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    Post has taken a right turn .... in my opinion that is OK. First .... I actually am getting an education in gelcoat from CAC Plastics (Steve is the best) and I do enjoy when people to come up to me at the docks and want to know if it is a new boat and laugh as I tell them that she is 11 years old. It can be done and there is a good answer to Fiberglass restoration and preseveration.

    Beyond that I have a Volvo Penta 290 outdrive with SS #3 props and a 5.7 GI injected 280 hp engine(518 hours), the outdrive is new as of last fall and has about 4 hours on it. Because of all that I think the boat came from Osprey with a leak in the mount that supports the outdrive. Water moves from aft forward and that can only mean the drainage plug, redid that with good marine silicon, or the swim platform or the outdrive mount, going to jack the nose up tomorrow and put some fresh water in the back to see anything obvious. I think she gets water in the engine compartment faster when we are under way but it still accumulates when we are at anchor.

    Also the Raw water pump and fittings, hoses and clamps are good, have checked that out at rest in Thumbs cove water moved from back to front, raw water is infront of the engine.


    Still a head scratch but your info might help.


    Thanks

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    Quote Originally Posted by ocnfish View Post
    Post has taken a right turn .... in my opinion that is OK. First .... I actually am getting an education in gelcoat from CAC Plastics (Steve is the best) and I do enjoy when people to come up to me at the docks and want to know if it is a new boat and laugh as I tell them that she is 11 years old. It can be done and there is a good answer to Fiberglass restoration and preseveration.

    Beyond that I have a Volvo Penta 290 outdrive with SS #3 props and a 5.7 GI injected 280 hp engine(518 hours), the outdrive is new as of last fall and has about 4 hours on it. Because of all that I think the boat came from Osprey with a leak in the mount that supports the outdrive. Water moves from aft forward and that can only mean the drainage plug, redid that with good marine silicon, or the swim platform or the outdrive mount, going to jack the nose up tomorrow and put some fresh water in the back to see anything obvious. I think she gets water in the engine compartment faster when we are under way but it still accumulates when we are at anchor.

    Also the Raw water pump and fittings, hoses and clamps are good, have checked that out at rest in Thumbs cove water moved from back to front, raw water is infront of the engine.


    Still a head scratch but your info might help.


    Thanks
    I thought you had the diesel. If you find its leaking around the transom shield or through the swim step bolts i'd be concerned about a waterlogged transom core(most likely plywood). Hope it isn't any of those. I would check the steering helmet bushing though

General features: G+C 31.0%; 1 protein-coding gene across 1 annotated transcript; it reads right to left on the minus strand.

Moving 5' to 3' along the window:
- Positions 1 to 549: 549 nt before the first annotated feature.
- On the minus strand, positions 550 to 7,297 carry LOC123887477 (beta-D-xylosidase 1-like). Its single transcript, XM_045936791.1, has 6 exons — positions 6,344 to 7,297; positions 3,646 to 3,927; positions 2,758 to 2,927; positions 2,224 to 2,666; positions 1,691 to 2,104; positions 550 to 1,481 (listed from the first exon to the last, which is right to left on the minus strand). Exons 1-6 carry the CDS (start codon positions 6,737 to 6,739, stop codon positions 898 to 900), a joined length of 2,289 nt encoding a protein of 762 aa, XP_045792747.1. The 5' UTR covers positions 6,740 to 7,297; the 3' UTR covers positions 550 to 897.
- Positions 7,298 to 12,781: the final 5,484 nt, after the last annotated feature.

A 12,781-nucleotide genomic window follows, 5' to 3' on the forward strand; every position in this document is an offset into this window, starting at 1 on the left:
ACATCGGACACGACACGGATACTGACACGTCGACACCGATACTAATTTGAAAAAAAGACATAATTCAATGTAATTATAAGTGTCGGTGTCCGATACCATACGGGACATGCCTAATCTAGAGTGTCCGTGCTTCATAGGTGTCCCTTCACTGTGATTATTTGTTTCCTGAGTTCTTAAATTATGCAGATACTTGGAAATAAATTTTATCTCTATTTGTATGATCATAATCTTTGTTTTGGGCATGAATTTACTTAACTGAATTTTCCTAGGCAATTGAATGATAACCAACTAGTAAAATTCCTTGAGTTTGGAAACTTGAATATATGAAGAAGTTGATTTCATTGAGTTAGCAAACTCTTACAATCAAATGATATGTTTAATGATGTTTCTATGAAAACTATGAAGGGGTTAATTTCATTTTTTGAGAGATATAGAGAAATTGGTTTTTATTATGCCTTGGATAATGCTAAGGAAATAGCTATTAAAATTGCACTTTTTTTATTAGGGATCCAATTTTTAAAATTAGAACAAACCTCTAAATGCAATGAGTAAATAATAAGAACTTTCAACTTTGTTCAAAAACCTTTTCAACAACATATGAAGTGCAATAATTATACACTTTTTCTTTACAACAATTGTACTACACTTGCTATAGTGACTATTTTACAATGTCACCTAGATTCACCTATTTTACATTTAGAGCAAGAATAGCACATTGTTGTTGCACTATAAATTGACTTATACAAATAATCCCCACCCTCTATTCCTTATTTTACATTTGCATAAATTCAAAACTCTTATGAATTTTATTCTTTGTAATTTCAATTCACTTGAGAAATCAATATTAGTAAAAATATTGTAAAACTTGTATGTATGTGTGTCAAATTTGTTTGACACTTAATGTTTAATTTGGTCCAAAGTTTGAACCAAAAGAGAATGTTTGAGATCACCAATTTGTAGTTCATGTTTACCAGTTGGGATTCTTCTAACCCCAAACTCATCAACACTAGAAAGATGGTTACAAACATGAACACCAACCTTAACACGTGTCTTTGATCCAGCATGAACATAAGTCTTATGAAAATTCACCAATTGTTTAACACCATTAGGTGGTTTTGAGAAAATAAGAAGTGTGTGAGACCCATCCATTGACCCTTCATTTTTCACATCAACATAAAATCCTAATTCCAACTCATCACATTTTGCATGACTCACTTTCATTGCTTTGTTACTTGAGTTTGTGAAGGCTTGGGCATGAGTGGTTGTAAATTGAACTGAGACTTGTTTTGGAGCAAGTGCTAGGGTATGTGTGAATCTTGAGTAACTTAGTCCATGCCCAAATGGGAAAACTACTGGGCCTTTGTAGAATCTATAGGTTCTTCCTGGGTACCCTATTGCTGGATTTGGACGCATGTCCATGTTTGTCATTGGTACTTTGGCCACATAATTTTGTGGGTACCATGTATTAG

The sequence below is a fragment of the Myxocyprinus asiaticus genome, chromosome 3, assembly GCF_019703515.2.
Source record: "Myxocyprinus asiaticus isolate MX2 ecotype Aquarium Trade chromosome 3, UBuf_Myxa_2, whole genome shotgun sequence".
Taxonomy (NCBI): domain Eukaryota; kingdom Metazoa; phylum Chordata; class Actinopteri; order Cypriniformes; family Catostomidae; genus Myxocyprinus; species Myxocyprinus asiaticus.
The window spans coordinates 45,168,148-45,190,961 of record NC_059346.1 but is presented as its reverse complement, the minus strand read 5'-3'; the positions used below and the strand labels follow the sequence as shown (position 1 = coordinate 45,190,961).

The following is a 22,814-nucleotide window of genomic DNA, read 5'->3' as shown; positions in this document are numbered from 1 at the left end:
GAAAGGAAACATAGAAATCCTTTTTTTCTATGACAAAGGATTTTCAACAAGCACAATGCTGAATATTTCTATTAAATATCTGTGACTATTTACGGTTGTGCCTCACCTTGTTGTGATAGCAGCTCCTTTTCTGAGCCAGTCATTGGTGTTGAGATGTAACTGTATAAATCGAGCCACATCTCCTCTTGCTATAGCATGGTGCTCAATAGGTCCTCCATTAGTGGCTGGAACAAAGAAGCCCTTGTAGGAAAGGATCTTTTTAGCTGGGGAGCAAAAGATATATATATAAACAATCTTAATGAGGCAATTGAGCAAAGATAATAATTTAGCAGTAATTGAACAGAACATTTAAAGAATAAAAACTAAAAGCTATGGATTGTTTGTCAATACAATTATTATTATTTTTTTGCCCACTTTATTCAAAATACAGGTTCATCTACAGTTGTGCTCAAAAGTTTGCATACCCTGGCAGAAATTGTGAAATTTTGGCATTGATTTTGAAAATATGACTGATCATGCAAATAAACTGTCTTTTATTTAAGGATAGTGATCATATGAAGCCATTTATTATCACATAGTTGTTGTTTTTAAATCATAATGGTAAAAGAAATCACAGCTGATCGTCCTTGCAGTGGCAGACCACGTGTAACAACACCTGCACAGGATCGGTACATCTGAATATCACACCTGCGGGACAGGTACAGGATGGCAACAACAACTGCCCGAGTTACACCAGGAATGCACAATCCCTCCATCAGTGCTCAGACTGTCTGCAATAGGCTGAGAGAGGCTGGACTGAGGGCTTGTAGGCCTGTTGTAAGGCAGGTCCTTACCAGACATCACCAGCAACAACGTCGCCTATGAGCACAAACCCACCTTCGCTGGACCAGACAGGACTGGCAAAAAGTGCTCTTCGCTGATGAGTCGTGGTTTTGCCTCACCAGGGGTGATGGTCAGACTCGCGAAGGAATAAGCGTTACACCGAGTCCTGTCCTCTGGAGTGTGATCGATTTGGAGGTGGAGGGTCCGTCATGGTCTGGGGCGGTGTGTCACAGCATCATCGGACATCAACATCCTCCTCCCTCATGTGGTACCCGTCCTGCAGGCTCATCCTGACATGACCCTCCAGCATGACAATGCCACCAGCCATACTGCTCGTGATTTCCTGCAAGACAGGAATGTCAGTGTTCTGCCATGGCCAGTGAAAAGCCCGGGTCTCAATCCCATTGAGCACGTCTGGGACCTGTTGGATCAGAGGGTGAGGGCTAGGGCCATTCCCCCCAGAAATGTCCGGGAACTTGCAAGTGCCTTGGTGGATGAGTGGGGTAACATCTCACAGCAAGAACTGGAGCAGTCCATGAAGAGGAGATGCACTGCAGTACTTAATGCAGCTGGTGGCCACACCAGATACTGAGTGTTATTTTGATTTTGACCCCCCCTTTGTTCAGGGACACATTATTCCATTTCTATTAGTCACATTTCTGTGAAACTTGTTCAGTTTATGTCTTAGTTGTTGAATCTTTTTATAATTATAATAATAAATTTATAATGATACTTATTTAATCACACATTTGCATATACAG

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    If it matters .... Jacked up the boat until the first axel on the King trailer was spinning free, unhooked all electrical (3 batterys) with the plug in filled the engine compartment to the stringers that are the motor mount support, no leaks anywhere after lots of gallons of fresh water, most of the way to the resting water line.

    This is the puzzle, more water coming in while in cruze, less when anchored up, coming from the aft? What other thru the hull fittings are close by and could get water into the engine compartment? There is a drain going from the topside/outside of each fish box of the thru the hull fitting, keeps water from rain and spray from getting into the fish boxes . Driver side, I believe starboard, the view after removing the rodholder plastic was real damp to say the least. The bottom of the fishboxes have the drain to the macerator pump and they held, well, really nasty water, all winter until I started to think about getting back out on the watter, I think that these drains , especially the starboard one are letting salt water into the boat, and this was an issue from ..... I believe , day one.


    Today, I used 3-M 5200 selant / caulk to seal all access to the hull from anything going thru the hull. I placed 1 & 1/4 inch plugs in those at or blow the water line fittings for fishbox drainage. Need to let the 3 M selant harden and Thursday it is off again to Seward to see if I found ther source of my problem.


    BTW ... Potbuilder .... You were right to be concerned about the steering .... Matt at SHIP in Seward said that that could create a one way leak, but with my boat that connection is at the top of the outdrive it is above the waterline.

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    Thanks for the update. I to have alittle bit a water getting in some how.
    Do I give my friends advice? Jesus, no. They wouldn't take advice from me. Nobody should take advice from me. I haven't got a clue about anything..

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    BTW ... Potbuilder .... You were right to be concerned about the steering .... Matt at SHIP in Seward said that that could create a one way leak, but with my boat that connection is at the top of the outdrive it is above the waterline.[/QUOTE]

    Water will slosh in when your on the drift or anchored. Thats why i told ya to back down hard with it to see if any water comes in.